New Drought Record from Long-Lived Mexican Trees May Illuminate Fates of Past Civilizations

A new, detailed record of rainfall fluctuations in ancient Mexico that spans more than twelve centuries promises to improve our understanding of the role drought played in the rise and fall of pre-Hispanic civilizations.

Prior evidence has indicated that droughts could have been key factors in the fates of major cultures in ancient Mexico and Central America (Mesoamerica). But there have been many gaps in the paleoclimate record, such as the exact timing and geographic extension of some seemingly influential dry spells.

The new, 1,238-year-long tree-ring chronology, the longest and most accurate of its kind for Mesoamerica, is the first to reconstruct the climate of pre-colonial Mexico on an annual basis for more than a millennium, pinning down four ancient megadroughts to their exact years….

http://www.sciencedaily.com/releases/2011/02/110203124816.htm

Rain in Spain Is on the Decline, Research Finds

A study led by the University of Zaragoza (UNIZAR) has studied precipitation trends in Spain’s 10 hydrological basins over the 1946 to 2005 period. The results show that precipitation has declined overall between the months of March and June, reducing the length of the rainy season. The rains are heavier in October in the north west of the country.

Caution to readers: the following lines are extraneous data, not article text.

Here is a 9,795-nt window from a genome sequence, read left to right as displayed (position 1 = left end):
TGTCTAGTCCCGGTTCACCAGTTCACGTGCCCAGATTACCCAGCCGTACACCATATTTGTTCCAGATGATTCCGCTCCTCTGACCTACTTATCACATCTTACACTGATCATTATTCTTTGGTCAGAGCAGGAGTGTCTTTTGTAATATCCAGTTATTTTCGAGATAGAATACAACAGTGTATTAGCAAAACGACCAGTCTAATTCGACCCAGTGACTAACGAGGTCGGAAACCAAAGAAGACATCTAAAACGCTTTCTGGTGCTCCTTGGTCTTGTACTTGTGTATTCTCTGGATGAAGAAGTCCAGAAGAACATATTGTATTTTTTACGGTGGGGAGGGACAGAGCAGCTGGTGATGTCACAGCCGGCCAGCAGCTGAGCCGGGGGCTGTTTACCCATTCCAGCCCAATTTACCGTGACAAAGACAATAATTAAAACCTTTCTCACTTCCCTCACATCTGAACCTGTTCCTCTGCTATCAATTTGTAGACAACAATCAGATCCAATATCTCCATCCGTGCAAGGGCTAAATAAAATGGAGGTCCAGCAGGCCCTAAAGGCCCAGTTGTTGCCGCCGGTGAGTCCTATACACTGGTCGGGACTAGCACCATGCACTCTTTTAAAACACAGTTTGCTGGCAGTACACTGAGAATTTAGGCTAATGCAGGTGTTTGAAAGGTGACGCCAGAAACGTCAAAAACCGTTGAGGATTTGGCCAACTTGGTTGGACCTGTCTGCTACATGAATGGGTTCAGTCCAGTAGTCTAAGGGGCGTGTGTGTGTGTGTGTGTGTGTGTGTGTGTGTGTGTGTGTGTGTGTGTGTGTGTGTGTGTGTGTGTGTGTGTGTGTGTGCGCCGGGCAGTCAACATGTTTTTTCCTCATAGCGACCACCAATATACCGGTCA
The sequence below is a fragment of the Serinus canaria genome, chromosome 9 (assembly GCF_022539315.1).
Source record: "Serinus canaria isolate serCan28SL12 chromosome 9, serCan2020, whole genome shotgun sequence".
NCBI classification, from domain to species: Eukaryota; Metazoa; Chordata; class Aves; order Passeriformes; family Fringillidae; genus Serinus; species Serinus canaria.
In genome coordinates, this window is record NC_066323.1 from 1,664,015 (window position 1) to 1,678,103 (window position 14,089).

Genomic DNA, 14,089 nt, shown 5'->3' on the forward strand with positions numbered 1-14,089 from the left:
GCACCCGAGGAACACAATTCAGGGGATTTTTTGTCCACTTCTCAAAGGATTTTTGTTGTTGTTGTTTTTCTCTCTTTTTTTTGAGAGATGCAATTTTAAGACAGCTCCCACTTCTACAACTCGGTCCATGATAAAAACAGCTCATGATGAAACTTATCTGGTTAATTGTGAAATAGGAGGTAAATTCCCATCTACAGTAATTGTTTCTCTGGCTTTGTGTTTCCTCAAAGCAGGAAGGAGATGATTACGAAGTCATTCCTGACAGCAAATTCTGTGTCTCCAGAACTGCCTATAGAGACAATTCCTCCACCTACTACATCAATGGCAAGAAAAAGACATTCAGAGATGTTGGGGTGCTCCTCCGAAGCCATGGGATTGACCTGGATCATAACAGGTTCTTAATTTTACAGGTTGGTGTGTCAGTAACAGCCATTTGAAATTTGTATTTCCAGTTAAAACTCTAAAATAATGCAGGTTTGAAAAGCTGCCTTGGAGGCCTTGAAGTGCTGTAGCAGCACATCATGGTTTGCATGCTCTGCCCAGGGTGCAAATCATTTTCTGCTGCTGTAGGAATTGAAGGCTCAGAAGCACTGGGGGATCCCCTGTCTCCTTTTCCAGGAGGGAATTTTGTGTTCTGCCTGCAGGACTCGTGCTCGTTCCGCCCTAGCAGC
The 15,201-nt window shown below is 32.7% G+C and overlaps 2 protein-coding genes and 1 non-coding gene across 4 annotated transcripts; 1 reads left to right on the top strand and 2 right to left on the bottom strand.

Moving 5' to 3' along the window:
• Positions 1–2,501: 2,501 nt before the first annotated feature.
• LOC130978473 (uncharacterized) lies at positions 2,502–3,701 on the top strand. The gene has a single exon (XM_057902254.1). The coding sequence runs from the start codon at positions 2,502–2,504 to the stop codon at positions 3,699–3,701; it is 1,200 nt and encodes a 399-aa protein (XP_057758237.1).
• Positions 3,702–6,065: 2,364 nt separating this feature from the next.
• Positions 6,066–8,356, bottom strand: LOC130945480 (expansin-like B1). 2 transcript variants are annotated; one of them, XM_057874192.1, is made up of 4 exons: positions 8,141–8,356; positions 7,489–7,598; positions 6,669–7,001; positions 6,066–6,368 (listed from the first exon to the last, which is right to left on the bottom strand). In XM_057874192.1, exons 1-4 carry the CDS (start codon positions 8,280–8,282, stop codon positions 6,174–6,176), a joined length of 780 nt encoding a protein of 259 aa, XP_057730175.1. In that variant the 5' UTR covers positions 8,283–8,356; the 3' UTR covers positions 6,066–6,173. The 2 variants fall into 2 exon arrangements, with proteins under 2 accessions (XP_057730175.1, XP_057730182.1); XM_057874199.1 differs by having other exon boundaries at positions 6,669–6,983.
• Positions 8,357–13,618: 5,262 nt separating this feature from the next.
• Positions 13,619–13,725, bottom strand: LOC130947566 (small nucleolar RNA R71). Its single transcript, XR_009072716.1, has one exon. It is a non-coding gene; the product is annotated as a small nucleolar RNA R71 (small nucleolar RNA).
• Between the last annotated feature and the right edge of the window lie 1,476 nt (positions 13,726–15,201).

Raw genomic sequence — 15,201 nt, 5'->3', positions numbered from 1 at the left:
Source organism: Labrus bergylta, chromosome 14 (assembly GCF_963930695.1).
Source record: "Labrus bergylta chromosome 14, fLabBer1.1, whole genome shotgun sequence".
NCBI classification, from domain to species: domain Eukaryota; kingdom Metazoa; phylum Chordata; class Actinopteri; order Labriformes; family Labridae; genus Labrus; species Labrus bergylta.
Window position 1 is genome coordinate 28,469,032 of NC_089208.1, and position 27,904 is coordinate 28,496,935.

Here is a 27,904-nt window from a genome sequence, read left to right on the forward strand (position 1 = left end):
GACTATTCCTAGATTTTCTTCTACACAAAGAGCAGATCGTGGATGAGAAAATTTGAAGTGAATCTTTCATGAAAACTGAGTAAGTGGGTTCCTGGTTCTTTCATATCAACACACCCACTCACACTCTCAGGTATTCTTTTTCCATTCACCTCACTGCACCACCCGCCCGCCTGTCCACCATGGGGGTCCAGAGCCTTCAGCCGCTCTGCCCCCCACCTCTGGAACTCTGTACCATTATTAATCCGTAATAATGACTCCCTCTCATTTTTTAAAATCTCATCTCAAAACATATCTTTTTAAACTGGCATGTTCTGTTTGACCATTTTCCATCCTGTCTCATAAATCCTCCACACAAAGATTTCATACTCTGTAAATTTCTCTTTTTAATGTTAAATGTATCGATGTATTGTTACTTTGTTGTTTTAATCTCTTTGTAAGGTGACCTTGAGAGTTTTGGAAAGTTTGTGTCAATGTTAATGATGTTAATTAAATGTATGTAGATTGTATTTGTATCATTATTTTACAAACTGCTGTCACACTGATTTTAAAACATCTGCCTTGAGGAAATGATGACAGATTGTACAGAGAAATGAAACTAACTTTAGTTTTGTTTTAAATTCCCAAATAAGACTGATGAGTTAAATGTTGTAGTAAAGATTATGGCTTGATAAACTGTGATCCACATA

Since 1946, the average precipitation falling on Spanish hydrological basins has undergone “notable” changes. The researchers observed a widespread decline in March and June, above all in March (except in the basin of the Segura), with less intense rains in June.

http://www.sciencedaily.com/releases/2011/02/110202082807.htm

NASA Satellite Captures U.S. ‘Big Chill’

The current winter storm system blasting much of the United States is depicted in this new NASA satellite image from the Atmospheric Infrared Sounder (AIRS) instrument on NASA’s Aqua satellite.

http://www.sciencedaily.com/releases/2011/02/110202002549.htm

NASA Satellites Capture Data on Monster Winter Storm Affecting 30 U.S. States

One of the largest winter storms since the 1950s is affecting 30 U.S. states today (Feb. 1, 2011) with snow, sleet, freezing rain and rain. NASA satellites have gathering data on the storm that stretches from Texas and the Rockies to the New England states.

http://www.sciencedaily.com/releases/2011/02/110201154620.htm

Turtle Populations Affected by Climate, Habitat Loss and Overexploitation